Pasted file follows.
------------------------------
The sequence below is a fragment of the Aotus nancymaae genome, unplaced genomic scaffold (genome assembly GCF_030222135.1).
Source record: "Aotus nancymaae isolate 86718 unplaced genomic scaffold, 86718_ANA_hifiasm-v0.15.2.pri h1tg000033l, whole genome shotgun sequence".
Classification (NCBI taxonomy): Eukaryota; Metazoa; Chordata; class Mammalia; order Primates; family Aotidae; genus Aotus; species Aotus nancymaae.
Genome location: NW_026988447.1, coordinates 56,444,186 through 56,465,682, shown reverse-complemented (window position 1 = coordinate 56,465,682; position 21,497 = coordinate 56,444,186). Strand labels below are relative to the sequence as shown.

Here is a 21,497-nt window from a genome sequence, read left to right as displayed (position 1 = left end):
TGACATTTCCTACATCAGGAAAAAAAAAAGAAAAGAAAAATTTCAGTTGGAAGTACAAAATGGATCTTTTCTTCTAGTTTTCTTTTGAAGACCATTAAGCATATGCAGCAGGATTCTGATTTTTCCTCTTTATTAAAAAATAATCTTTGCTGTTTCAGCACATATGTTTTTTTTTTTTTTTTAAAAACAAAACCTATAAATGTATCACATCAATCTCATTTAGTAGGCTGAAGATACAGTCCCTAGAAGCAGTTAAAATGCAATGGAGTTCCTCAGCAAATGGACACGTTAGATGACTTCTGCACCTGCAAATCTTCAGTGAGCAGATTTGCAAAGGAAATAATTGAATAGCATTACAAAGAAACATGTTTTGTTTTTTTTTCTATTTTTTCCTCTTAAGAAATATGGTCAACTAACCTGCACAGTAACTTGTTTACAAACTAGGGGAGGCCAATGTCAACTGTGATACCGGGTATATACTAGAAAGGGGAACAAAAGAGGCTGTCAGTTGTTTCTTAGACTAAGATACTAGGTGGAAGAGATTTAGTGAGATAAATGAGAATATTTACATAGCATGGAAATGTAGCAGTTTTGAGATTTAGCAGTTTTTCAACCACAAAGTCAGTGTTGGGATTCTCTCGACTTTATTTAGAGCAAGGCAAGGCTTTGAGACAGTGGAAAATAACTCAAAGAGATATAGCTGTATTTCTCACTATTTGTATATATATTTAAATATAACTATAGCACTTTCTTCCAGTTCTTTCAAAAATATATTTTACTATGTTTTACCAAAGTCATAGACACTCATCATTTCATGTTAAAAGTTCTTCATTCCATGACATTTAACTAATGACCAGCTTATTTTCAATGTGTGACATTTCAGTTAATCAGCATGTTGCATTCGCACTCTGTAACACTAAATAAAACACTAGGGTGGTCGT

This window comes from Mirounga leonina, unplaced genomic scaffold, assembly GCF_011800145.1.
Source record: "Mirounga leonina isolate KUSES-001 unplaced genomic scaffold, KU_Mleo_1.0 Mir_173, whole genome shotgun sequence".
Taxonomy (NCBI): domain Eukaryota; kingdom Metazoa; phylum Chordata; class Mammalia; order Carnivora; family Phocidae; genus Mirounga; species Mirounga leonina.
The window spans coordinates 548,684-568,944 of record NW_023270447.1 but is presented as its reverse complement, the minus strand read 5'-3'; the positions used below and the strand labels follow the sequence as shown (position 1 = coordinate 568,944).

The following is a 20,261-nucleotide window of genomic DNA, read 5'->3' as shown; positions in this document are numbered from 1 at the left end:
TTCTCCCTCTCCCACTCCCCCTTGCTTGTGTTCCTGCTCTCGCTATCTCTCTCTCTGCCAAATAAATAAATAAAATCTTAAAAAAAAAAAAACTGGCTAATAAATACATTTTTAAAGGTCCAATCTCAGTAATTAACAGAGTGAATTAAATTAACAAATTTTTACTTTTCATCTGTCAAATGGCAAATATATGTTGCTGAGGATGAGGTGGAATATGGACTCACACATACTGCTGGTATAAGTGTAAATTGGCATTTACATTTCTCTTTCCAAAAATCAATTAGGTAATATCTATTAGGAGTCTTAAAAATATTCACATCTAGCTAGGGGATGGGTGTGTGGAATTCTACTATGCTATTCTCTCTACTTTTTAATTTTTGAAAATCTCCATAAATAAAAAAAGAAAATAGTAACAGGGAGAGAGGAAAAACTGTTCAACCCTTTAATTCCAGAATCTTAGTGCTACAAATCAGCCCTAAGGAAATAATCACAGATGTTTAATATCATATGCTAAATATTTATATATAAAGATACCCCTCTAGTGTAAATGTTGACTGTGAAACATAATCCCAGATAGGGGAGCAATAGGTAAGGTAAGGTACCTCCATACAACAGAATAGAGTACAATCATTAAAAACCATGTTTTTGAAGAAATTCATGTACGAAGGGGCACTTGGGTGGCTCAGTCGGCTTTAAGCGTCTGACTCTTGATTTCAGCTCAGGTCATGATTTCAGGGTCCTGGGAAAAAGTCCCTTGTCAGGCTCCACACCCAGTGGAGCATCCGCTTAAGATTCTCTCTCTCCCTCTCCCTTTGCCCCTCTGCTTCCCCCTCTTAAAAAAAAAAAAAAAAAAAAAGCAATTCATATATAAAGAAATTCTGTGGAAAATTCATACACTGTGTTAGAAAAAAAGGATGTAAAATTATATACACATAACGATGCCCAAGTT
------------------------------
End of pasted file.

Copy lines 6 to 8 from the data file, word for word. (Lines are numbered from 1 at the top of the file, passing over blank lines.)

TGACATTTCCTACATCAGGAAAAAAAAAAGAAAAGAAAAATTTCAGTTGGAAGTACAAAATGGATCTTTTCTTCTAGTTTTCTTTTGAAGACCATTAAGCATATGCAGCAGGATTCTGATTTTTCCTCTTTATTAAAAAATAATCTTTGCTGTTTCAGCACATATGTTTTTTTTTTTTTTTTAAAAACAAAACCTATAAATGTATCACATCAATCTCATTTAGTAGGCTGAAGATACAGTCCCTAGAAGCAGTTAAAATGCAATGGAGTTCCTCAGCAAATGGACACGTTAGATGACTTCTGCACCTGCAAATCTTCAGTGAGCAGATTTGCAAAGGAAATAATTGAATAGCATTACAAAGAAACATGTTTTGTTTTTTTTTCTATTTTTTCCTCTTAAGAAATATGGTCAACTAACCTGCACAGTAACTTGTTTACAAACTAGGGGAGGCCAATGTCAACTGTGATACCGGGTATATACTAGAAAGGGGAACAAAAGAGGCTGTCAGTTGTTTCTTAGACTAAGATACTAGGTGGAAGAGATTTAGTGAGATAAATGAGAATATTTACATAGCATGGAAATGTAGCAGTTTTGAGATTTAGCAGTTTTTCAACCACAAAGTCAGTGTTGGGATTCTCTCGACTTTATTTAGAGCAAGGCAAGGCTTTGAGACAGTGGAAAATAACTCAAAGAGATATAGCTGTATTTCTCACTATTTGTATATATATTTAAATATAACTATAGCACTTTCTTCCAGTTCTTTCAAAAATATATTTTACTATGTTTTACCAAAGTCATAGACACTCATCATTTCATGTTAAAAGTTCTTCATTCCATGACATTTAACTAATGACCAGCTTATTTTCAATGTGTGACATTTCAGTTAATCAGCATGTTGCATTCGCACTCTGTAACACTAAATAAAACACTAGGGTGGTCGT

This window comes from Mirounga leonina, unplaced genomic scaffold, assembly GCF_011800145.1.
Source record: "Mirounga leonina isolate KUSES-001 unplaced genomic scaffold, KU_Mleo_1.0 Mir_173, whole genome shotgun sequence".